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J Affect Disord. 2011 Oct;133(3):611-4. doi: 10.1016/j.jad.2011.04.025. Epub 2011 May 19.

Moderating effect of indoleamine 2,3-dioxygenase (IDO) activation in the association between depressive symptoms and carotid atherosclerosis: evidence from the Young Finns study.

Author information

1
Institute of Behavioural Sciences, P.O. Box 9, 00014 University of Helsinki, Finland. marko.elovainio@thl.fi

Abstract

BACKGROUND:

Depression and inflammation have been suggested to be involved in the atherosclerotic processes, but empirical evidence is mixed. We tested the hypothesis that depressive symptoms are associated with atherosclerosis only when combined with other risk factors, such as inflammation indicated by indoleamine 2,3-dioxygenase (IDO) activation.

METHODS:

Participants were 544 women and 442 men (aged 24-39 years) who participated in the Young Finns Study medical examinations in 2001 and 2007. At baseline (in 2001), IDO activity (tryptophan and kynurenine ratio) and other biological and behavioral risk factors were assessed and depressive symptoms were determined using a modified 21-item Beck Depression Inventory. Carotid atherosclerosis was measured on the basis of carotid intimamedia thickness (IMT) at baseline and again in 2007.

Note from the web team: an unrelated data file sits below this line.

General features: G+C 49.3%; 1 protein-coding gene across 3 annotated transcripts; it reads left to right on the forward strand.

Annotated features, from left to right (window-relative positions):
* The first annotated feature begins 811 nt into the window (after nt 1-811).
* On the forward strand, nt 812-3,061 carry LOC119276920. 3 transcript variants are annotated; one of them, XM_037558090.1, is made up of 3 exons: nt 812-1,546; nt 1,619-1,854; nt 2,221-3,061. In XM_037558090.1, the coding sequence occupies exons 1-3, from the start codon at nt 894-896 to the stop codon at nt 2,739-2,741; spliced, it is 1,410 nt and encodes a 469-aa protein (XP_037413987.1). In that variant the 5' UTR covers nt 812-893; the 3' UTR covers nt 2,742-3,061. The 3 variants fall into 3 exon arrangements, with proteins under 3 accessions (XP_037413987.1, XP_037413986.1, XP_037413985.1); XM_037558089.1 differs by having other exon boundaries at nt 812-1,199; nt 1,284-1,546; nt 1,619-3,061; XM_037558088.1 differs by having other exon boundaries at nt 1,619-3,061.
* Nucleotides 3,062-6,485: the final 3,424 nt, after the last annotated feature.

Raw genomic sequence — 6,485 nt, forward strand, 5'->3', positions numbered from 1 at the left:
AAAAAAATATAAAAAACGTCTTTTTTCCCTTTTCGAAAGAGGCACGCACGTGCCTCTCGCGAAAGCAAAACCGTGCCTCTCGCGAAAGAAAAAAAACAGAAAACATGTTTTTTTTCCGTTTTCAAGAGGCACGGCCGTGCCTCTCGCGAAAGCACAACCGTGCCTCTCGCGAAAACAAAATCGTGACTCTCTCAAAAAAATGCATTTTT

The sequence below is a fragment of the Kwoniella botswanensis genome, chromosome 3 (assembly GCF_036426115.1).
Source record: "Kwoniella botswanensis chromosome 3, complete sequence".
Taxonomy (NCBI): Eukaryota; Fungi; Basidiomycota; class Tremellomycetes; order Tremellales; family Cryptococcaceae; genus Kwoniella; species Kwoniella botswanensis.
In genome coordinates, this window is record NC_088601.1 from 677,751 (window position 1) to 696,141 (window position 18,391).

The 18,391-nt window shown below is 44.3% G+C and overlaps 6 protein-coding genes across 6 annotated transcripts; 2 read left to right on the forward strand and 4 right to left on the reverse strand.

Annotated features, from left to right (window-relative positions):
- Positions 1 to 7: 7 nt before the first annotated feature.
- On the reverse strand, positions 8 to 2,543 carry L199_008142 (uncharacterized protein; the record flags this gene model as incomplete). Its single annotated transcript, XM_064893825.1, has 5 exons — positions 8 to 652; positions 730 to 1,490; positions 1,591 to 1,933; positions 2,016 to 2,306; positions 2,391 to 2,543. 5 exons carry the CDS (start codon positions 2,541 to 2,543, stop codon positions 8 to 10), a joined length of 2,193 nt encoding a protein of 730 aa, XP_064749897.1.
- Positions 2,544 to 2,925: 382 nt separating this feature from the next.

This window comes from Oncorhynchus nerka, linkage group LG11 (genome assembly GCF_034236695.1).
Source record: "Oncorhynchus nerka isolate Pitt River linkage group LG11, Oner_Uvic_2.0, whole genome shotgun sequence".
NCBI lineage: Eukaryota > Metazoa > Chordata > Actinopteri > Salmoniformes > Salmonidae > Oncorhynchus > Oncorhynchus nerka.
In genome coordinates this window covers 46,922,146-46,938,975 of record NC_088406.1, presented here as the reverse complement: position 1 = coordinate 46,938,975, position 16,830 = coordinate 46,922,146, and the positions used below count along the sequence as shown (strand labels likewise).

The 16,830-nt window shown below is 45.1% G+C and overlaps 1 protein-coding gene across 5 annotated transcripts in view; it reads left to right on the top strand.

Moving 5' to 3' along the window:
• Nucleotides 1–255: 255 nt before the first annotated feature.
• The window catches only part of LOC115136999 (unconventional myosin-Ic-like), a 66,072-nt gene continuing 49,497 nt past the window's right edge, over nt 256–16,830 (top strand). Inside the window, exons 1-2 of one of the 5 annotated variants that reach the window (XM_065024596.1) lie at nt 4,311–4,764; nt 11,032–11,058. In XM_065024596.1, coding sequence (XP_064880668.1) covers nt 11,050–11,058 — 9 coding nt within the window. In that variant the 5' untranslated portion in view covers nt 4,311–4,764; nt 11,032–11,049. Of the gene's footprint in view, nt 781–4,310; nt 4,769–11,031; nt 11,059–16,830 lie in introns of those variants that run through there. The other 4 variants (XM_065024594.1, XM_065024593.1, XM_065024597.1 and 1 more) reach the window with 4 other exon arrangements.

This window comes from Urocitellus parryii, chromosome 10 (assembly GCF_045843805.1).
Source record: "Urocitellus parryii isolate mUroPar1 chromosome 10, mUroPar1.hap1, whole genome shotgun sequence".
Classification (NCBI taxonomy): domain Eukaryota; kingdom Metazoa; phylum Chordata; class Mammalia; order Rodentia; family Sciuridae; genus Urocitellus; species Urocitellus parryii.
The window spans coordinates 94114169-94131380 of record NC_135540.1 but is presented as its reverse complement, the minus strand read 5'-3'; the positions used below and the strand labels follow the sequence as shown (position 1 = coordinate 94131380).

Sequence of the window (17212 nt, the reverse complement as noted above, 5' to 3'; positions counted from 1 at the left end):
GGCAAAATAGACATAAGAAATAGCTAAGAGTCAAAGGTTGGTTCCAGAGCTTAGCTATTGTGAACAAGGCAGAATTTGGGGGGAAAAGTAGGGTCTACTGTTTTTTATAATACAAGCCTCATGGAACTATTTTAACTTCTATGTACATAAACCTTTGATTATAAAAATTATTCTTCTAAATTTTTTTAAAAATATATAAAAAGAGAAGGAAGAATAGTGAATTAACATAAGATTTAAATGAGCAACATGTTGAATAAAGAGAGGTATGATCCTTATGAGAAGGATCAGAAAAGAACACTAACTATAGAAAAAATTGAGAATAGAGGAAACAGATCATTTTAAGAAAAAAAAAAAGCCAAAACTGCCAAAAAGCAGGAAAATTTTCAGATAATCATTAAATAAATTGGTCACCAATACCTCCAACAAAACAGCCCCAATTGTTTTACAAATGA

RESULTS:

In women, IDO activity moderated the association between depressive symptoms and IMT (p=0.02), so that a longitudinal association between depressive symptoms and IMT was found only in combination with high IDO activity (B=0.21, p=0.009). This association was robust to adjustment for other risk factors except body mass index and lipids which largely removed the association.

LIMITATIONS:

The results of this study need to be confirmed using larger data sets and studies using clinical cut-off point for depression.

CONCLUSIONS:

These data suggest that depressive symptoms are associated with preclinical y carotid atherosclerosis only if they are linked to inflammation, and that this association is present only in women. Underlying mechanisms are unknown but probably relate to adiposity.

PMID:
21600662
DOI:
10.1016/j.jad.2011.04.025
[Indexed for MEDLINE]

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